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A screening assay for chemicals that affect the differentiation of human neural cells.

Award Information
Agency: Department of Health and Human Services
Branch: National Institutes of Health
Contract: 1R41ES026225-01
Agency Tracking Number: R41ES026225
Amount: $224,985.00
Phase: Phase I
Program: STTR
Solicitation Topic Code: NIEHS
Solicitation Number: ES15-005
Timeline
Solicitation Year: 2015
Award Year: 2015
Award Start Date (Proposal Award Date): 2015-09-30
Award End Date (Contract End Date): 2016-08-31
Small Business Information
4009 NE EMERSON ST
Portland, OR 97211-8052
United States
DUNS: 078667905
HUBZone Owned: No
Woman Owned: No
Socially and Economically Disadvantaged: No
Principal Investigator
 MICHAEL ROUNTREE
 (971) 533-1984
 tommy@nzumbeinc.com
Business Contact
 TOMMY PHAM
Phone: (971) 533-1984
Email: tommy@nzumbe.com
Research Institution
 OREGON HEALTH & SCIENCE UNIVERSITY
 
3181 SW Sam Jackson Pk Rd
PORTLAND, OR 97239-3098
United States

 Nonprofit college or university
Abstract

DESCRIPTION provided by applicant Human brain development represents a highly vulnerable time to chemical exposures because immature cells are actively undergoing differentiation into more complex cell types e g neurons astrocytes oligodendroglia to form neural circuits A major reason for this vulnerability is that neuronal differentiation requires critical time dependent changes to the epigenome i e neuroepigenetics and environmental exposures pose acute risks to the epigenomes of actively differentiating cells Significantly abnormal brain develop from epigenomic perturbation is believed to be an underlying cause of several neurological disorders including autism and schizophrenia Despite this risk however the identity of chemicals present in our environment that affect human neuronal differentiation and do so by perturbing developing epigenomes is lagging Nzumbe Inc is responding to RFA ES entitled andquot Novel Assays for Screening the Effects of Chemical Toxicants on Cell Differentiationandquot with an application to develop a screening assay to identify chemicals that interfere with the process of neural differentiation Our focus will be on chemicals that perturb epigenetic mechanisms because of their potential to stably and aberrantly affect brain development We will use markers of neuronal and glial cell differentiation to identify effects from chemical exposures Two specific aims are proposed The first aim will use human neuroprogenitor neural stem cells hNPCs derived from human iPS cells to establish time points of interest as the hNPCs differentiate into cell subtypes recapitulating normal human brain development This work will be performed with hNPCs undergoing proliferation and differentiation in well plates to facilitate automated screening Fluorescent labeled antibodies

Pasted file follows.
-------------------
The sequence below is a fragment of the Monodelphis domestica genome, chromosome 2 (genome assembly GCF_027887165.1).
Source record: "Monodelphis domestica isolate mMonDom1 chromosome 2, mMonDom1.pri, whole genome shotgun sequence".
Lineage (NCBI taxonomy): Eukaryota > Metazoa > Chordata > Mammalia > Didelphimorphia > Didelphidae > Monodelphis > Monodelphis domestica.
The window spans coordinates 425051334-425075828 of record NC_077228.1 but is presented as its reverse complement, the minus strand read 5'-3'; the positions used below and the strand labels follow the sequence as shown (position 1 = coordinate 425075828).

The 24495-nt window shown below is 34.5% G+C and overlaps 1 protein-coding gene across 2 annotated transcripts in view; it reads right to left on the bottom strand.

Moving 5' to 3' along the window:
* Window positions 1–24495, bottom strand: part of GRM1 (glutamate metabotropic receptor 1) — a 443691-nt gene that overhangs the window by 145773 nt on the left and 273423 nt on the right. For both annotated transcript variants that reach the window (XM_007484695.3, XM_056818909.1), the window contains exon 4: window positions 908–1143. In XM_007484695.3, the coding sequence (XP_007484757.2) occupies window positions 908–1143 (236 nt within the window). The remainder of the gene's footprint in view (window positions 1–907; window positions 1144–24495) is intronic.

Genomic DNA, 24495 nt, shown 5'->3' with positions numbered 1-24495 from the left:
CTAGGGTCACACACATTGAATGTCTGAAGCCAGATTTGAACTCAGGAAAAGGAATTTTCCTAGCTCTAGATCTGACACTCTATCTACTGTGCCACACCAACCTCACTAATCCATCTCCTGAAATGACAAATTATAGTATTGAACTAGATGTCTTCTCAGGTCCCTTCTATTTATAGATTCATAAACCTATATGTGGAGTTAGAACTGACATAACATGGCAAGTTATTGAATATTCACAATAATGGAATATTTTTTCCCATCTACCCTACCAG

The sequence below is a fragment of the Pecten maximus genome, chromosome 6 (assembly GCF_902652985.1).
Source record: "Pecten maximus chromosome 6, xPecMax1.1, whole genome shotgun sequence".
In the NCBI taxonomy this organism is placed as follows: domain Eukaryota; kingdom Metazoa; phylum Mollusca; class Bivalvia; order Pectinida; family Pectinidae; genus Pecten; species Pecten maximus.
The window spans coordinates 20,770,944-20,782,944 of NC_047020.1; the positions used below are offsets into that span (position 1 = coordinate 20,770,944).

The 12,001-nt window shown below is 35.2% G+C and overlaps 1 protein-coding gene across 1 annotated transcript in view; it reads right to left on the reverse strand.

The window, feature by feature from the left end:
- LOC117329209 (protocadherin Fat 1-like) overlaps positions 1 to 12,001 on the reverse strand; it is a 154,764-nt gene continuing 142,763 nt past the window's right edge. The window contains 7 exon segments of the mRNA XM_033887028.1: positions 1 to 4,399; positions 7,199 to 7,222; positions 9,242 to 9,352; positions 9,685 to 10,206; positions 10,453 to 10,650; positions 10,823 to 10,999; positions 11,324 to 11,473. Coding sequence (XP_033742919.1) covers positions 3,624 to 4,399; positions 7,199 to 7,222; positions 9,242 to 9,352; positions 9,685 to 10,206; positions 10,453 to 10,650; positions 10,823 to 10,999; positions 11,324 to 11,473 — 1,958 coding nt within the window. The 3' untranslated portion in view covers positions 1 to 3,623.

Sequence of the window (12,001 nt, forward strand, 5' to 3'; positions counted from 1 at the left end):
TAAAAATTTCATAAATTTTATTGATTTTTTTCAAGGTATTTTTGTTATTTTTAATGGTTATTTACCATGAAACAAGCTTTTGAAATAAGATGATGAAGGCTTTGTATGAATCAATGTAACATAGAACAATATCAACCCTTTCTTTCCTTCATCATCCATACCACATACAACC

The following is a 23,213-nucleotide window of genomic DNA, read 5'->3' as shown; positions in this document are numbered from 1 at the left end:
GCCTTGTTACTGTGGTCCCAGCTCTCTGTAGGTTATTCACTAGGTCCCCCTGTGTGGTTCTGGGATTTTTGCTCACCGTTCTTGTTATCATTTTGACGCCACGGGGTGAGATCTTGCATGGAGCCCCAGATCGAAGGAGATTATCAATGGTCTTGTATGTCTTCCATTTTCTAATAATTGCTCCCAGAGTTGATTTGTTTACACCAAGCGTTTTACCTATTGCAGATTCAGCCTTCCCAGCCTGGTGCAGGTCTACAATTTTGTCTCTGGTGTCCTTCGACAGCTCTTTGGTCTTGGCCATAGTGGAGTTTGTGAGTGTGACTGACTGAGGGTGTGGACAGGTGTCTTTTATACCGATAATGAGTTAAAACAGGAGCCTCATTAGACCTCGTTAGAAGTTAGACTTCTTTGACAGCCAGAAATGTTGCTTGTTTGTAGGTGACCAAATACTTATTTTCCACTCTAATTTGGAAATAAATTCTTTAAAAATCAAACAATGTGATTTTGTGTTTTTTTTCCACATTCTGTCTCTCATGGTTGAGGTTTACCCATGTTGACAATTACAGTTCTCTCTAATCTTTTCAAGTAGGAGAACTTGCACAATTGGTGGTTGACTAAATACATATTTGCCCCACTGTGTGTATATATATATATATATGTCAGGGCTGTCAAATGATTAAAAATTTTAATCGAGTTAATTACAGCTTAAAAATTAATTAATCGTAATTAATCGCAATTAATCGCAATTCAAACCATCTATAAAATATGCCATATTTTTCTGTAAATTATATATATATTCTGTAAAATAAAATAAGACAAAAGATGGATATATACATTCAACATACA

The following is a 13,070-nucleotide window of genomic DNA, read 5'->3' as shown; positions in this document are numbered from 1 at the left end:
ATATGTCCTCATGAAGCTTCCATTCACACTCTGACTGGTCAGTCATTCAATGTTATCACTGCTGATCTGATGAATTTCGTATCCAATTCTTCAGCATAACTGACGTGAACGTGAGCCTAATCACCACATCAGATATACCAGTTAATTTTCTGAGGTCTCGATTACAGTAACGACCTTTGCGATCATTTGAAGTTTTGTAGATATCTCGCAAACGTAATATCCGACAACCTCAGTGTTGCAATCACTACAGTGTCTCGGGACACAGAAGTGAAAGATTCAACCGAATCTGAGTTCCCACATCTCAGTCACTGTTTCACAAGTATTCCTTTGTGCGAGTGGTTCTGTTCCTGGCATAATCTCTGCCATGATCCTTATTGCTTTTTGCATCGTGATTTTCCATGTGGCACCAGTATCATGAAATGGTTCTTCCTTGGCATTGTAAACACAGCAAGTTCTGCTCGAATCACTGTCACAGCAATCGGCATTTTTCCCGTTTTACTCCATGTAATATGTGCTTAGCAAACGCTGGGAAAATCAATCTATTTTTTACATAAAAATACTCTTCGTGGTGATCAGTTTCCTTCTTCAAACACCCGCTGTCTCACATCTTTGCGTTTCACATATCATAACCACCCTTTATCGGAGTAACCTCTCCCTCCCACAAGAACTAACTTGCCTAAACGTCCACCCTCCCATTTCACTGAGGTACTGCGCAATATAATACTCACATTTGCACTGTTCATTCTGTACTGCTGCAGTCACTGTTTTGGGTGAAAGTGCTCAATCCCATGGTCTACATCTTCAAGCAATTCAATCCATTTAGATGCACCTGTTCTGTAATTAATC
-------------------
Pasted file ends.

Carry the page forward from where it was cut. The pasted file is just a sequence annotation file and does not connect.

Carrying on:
will allow for automated screening to distinguish the different cell subtypes that arise at each time point tested and their relative proportions in the total cell population The work proposed in
aim will test the effects of five chemicals with known and suspected epigenetic activities for their ability to perturb normal differentiation as described in aim These chemicals include two
well characterized epigenetic inhibitors deoxyazacytdine and trichostatin A which inhibit DNA methylation and histone deacetylation respectively as initial controls Next we will test two
chemicals on the tox list valproic acid and Bisphenol A which can perturb epigenomes and alter brain development and a third chemical methylazoxymethanol which has clear effects on neuronal development and is both a metabolite and precursor of several chemicals on the tox list The proposed work will identify discrete time points and cell specific markers that can be
used to screen for aberrant changes in neuronal differentiation following exposures to chemicals with epigenetic activities This work will lead to a well defined assay that can be commercialized in a phase II funded program

PUBLIC HEALTH RELEVANCE The period of active neuronal differentiation is particularly sensitive to chemical exposures However screening assays for such chemicals still need to be developed The objective of this application is to develop a screening assay to identify chemicals that perturb neuronal differentiation with a focus on chemicals that do so via epigenetic activities

* Information listed above is at the time of submission. *

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